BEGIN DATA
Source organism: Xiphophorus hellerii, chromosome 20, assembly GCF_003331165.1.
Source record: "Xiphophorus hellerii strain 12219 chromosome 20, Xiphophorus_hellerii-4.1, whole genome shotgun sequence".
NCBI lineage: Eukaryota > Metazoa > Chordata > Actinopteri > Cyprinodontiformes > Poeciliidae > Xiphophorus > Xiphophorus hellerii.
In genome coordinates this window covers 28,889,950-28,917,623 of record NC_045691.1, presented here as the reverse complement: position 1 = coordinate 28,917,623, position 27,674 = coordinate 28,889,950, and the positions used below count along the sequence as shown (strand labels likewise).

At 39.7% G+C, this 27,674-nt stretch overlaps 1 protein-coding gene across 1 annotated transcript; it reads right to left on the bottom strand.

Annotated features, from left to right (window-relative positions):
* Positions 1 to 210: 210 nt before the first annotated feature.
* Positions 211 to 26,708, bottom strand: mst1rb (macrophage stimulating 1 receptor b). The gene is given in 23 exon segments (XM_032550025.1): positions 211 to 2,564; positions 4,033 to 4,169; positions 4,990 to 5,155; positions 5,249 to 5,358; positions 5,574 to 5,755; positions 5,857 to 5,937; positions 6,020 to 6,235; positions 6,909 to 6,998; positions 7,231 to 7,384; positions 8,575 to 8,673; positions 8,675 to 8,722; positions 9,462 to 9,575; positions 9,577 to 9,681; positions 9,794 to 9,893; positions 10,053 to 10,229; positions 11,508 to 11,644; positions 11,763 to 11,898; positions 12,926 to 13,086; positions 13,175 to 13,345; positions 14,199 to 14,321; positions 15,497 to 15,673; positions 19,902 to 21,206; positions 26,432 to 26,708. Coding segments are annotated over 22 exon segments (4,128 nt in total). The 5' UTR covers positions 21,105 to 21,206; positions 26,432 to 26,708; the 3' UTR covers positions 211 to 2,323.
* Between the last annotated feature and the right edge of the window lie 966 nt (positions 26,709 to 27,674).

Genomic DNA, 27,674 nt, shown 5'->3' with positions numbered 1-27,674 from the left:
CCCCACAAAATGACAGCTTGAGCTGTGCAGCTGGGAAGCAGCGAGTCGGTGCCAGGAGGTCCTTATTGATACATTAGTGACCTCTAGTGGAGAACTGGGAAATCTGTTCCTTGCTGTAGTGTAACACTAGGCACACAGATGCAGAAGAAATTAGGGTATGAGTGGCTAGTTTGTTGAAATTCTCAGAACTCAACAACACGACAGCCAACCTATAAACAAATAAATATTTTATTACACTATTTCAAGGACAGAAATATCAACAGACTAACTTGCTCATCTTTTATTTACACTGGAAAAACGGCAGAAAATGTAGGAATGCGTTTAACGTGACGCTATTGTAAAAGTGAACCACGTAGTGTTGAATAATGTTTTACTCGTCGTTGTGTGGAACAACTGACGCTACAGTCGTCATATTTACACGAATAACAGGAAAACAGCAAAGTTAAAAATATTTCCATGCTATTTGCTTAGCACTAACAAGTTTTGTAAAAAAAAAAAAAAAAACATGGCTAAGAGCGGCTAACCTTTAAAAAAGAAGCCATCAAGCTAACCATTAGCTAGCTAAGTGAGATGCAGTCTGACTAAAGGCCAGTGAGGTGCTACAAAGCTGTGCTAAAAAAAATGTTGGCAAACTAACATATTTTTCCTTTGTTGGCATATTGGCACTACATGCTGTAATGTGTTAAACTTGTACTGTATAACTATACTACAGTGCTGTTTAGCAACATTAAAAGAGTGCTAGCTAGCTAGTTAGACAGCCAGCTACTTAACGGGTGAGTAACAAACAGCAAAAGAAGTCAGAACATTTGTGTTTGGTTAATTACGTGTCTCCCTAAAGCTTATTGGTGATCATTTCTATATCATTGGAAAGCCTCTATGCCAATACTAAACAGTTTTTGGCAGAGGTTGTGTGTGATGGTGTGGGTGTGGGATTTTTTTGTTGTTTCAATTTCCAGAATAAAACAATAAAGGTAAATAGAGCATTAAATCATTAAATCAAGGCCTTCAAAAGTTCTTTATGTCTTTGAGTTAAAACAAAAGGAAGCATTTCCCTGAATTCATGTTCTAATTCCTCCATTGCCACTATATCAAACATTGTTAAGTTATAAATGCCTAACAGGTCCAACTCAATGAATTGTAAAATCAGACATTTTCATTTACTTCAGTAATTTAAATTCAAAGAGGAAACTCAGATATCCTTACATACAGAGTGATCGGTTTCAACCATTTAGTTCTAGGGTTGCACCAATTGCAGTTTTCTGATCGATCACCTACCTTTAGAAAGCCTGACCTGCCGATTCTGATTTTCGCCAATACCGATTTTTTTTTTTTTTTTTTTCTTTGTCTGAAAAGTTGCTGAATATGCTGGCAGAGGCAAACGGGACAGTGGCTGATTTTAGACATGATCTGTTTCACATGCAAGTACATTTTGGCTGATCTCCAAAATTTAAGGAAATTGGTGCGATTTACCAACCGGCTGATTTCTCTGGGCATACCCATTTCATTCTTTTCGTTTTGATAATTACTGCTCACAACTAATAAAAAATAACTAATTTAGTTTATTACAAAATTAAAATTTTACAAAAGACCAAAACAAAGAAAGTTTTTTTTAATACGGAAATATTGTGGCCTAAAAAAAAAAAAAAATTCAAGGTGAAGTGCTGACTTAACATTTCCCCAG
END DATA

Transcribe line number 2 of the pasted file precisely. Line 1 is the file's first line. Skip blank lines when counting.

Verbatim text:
Source record: "Xiphophorus hellerii strain 12219 chromosome 20, Xiphophorus_hellerii-4.1, whole genome shotgun sequence".